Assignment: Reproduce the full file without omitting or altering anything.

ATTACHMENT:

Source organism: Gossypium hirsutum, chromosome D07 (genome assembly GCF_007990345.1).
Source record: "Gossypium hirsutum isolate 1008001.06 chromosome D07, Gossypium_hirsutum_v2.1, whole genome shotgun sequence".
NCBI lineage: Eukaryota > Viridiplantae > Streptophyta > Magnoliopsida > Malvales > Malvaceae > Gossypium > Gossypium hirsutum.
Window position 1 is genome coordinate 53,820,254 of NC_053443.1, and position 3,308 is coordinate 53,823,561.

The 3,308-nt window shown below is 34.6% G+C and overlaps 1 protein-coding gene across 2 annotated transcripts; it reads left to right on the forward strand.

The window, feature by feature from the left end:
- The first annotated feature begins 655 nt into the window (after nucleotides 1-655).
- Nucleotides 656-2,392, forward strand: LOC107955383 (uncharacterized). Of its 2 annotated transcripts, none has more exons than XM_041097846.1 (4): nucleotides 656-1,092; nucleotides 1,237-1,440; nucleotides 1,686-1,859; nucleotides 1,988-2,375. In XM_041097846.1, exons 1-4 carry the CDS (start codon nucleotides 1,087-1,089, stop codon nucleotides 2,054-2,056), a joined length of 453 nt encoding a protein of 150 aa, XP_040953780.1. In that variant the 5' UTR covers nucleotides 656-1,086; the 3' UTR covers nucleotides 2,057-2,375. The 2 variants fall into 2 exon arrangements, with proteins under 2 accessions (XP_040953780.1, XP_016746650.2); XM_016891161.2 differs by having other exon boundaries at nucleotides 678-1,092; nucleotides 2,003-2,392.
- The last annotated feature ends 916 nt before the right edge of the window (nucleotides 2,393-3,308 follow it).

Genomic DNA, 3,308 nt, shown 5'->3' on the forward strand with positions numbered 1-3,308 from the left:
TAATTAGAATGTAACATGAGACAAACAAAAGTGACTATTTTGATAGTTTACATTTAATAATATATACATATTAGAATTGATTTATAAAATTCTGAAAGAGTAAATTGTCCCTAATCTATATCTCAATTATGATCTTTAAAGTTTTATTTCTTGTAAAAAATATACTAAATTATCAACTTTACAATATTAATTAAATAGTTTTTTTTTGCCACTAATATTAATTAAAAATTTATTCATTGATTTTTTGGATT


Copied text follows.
Source organism: Gossypium hirsutum, chromosome D07 (genome assembly GCF_007990345.1).
Source record: "Gossypium hirsutum isolate 1008001.06 chromosome D07, Gossypium_hirsutum_v2.1, whole genome shotgun sequence".
NCBI lineage: Eukaryota > Viridiplantae > Streptophyta > Magnoliopsida > Malvales > Malvaceae > Gossypium > Gossypium hirsutum.
Window position 1 is genome coordinate 53,820,254 of NC_053443.1, and position 3,308 is coordinate 53,823,561.

The 3,308-nt window shown below is 34.6% G+C and overlaps 1 protein-coding gene across 2 annotated transcripts; it reads left to right on the forward strand.

The window, feature by feature from the left end:
- The first annotated feature begins 655 nt into the window (after nucleotides 1-655).
- Nucleotides 656-2,392, forward strand: LOC107955383 (uncharacterized). Of its 2 annotated transcripts, none has more exons than XM_041097846.1 (4): nucleotides 656-1,092; nucleotides 1,237-1,440; nucleotides 1,686-1,859; nucleotides 1,988-2,375. In XM_041097846.1, exons 1-4 carry the CDS (start codon nucleotides 1,087-1,089, stop codon nucleotides 2,054-2,056), a joined length of 453 nt encoding a protein of 150 aa, XP_040953780.1. In that variant the 5' UTR covers nucleotides 656-1,086; the 3' UTR covers nucleotides 2,057-2,375. The 2 variants fall into 2 exon arrangements, with proteins under 2 accessions (XP_040953780.1, XP_016746650.2); XM_016891161.2 differs by having other exon boundaries at nucleotides 678-1,092; nucleotides 2,003-2,392.
- The last annotated feature ends 916 nt before the right edge of the window (nucleotides 2,393-3,308 follow it).

Genomic DNA, 3,308 nt, shown 5'->3' on the forward strand with positions numbered 1-3,308 from the left:
TAATTAGAATGTAACATGAGACAAACAAAAGTGACTATTTTGATAGTTTACATTTAATAATATATACATATTAGAATTGATTTATAAAATTCTGAAAGAGTAAATTGTCCCTAATCTATATCTCAATTATGATCTTTAAAGTTTTATTTCTTGTAAAAAATATACTAAATTATCAACTTTACAATATTAATTAAATAGTTTTTTTTTGCCACTAATATTAATTAAAAATTTATTCATTGATTTTTTGGATT